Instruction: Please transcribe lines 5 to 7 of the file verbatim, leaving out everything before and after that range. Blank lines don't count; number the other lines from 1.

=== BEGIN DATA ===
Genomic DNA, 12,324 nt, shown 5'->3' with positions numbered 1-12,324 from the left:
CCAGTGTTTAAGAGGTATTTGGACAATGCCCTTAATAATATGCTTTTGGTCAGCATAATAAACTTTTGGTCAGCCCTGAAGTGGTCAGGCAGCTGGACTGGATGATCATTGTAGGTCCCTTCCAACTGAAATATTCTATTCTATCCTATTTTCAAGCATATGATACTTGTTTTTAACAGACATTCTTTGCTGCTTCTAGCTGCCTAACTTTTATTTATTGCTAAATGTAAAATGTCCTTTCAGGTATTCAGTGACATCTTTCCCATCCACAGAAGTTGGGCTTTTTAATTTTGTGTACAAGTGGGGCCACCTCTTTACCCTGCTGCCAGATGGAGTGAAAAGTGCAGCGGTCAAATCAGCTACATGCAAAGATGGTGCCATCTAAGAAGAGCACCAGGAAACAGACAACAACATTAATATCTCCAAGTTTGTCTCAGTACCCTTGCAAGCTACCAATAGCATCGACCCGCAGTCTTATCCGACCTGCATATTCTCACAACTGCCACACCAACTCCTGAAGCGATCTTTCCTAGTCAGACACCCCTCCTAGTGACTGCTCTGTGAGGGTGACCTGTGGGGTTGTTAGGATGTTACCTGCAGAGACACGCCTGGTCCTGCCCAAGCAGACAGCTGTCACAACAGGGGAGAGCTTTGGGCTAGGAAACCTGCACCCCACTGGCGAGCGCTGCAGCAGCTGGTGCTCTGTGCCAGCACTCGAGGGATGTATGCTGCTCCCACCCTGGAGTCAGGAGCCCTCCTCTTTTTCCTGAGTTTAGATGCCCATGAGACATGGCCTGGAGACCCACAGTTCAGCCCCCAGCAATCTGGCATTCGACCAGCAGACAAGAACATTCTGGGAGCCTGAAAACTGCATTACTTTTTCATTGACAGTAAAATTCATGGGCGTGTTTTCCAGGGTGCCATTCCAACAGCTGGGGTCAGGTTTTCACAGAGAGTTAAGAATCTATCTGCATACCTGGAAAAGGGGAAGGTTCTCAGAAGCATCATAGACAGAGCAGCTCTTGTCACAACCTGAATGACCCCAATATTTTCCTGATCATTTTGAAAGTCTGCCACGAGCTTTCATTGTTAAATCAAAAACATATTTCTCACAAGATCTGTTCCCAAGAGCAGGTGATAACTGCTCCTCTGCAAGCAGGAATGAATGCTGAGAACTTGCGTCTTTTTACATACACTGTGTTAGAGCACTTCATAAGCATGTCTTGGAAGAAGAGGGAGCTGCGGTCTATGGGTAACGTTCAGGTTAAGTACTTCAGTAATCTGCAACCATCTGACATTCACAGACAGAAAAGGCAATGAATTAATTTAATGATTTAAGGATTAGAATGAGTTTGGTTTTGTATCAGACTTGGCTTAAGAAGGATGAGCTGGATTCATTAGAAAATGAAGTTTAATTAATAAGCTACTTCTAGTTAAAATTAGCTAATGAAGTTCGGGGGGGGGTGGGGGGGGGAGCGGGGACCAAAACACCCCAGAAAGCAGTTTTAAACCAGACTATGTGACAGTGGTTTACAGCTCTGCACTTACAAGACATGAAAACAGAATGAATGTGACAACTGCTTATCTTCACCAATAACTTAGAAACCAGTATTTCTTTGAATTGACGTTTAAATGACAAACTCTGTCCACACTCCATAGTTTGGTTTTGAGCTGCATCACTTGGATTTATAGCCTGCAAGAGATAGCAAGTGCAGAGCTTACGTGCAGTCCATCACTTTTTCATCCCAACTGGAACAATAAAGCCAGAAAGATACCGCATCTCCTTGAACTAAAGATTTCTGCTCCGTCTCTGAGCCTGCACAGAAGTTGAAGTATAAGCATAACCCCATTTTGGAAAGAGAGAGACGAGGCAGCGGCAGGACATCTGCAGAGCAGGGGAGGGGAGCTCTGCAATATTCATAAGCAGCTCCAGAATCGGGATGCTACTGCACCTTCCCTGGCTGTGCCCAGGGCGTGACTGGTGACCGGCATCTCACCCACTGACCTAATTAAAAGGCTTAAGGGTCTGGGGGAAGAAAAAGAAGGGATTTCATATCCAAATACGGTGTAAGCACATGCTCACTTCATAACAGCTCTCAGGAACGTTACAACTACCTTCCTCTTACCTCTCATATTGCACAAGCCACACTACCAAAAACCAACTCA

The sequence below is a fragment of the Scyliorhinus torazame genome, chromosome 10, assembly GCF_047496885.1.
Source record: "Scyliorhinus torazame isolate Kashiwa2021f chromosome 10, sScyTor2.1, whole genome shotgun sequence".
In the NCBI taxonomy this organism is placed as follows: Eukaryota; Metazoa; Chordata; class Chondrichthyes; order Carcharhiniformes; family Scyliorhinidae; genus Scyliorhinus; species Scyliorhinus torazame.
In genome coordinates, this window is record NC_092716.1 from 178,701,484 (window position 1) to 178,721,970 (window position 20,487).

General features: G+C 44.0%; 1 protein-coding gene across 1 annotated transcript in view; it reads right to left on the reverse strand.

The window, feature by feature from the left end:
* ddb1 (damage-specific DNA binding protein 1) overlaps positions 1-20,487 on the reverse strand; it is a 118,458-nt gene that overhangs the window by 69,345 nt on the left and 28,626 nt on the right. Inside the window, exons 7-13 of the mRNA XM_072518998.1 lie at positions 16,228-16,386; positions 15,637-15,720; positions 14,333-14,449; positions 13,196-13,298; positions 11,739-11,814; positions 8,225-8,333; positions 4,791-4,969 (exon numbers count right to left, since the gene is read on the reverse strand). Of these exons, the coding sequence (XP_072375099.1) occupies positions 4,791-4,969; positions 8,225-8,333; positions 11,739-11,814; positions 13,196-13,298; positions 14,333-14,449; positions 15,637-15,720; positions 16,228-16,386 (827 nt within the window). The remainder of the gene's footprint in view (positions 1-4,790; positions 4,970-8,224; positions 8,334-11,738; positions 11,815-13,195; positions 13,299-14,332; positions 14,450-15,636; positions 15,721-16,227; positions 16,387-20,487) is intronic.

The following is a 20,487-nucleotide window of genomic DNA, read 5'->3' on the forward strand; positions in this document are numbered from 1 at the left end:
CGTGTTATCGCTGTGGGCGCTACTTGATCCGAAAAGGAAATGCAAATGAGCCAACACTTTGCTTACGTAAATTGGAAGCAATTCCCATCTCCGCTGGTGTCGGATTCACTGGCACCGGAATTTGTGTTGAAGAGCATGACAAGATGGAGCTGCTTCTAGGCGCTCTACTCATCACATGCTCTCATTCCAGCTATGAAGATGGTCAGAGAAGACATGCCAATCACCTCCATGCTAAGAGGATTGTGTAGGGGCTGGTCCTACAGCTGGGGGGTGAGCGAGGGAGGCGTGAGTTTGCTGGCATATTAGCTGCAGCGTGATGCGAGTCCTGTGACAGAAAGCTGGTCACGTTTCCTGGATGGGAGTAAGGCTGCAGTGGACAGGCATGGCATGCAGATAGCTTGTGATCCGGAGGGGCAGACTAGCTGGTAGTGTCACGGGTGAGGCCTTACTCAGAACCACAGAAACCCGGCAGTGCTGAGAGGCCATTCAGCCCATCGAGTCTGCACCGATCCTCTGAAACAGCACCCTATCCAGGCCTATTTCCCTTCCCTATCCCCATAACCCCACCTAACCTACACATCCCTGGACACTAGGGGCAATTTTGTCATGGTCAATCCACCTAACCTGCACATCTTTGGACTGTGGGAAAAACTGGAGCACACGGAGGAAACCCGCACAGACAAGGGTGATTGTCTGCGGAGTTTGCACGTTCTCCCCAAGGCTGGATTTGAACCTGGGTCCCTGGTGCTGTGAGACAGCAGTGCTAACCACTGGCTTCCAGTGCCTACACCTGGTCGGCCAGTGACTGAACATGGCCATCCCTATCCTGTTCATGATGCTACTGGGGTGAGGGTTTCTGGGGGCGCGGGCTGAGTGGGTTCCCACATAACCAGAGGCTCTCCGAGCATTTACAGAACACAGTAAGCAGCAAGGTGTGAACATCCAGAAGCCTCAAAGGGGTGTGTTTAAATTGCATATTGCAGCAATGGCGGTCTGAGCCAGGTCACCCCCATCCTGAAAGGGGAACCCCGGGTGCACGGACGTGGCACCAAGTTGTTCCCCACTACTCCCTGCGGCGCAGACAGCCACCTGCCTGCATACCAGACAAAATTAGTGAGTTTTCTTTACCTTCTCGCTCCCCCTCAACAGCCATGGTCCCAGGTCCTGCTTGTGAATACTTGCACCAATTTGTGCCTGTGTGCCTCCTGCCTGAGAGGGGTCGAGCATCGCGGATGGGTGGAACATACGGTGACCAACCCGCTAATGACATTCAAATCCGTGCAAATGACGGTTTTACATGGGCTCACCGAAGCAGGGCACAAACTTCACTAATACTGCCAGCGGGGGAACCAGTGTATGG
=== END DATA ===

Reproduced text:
In the NCBI taxonomy this organism is placed as follows: Eukaryota; Metazoa; Chordata; class Chondrichthyes; order Carcharhiniformes; family Scyliorhinidae; genus Scyliorhinus; species Scyliorhinus torazame.
In genome coordinates, this window is record NC_092716.1 from 178,701,484 (window position 1) to 178,721,970 (window position 20,487).

General features: G+C 44.0%; 1 protein-coding gene across 1 annotated transcript in view; it reads right to left on the reverse strand.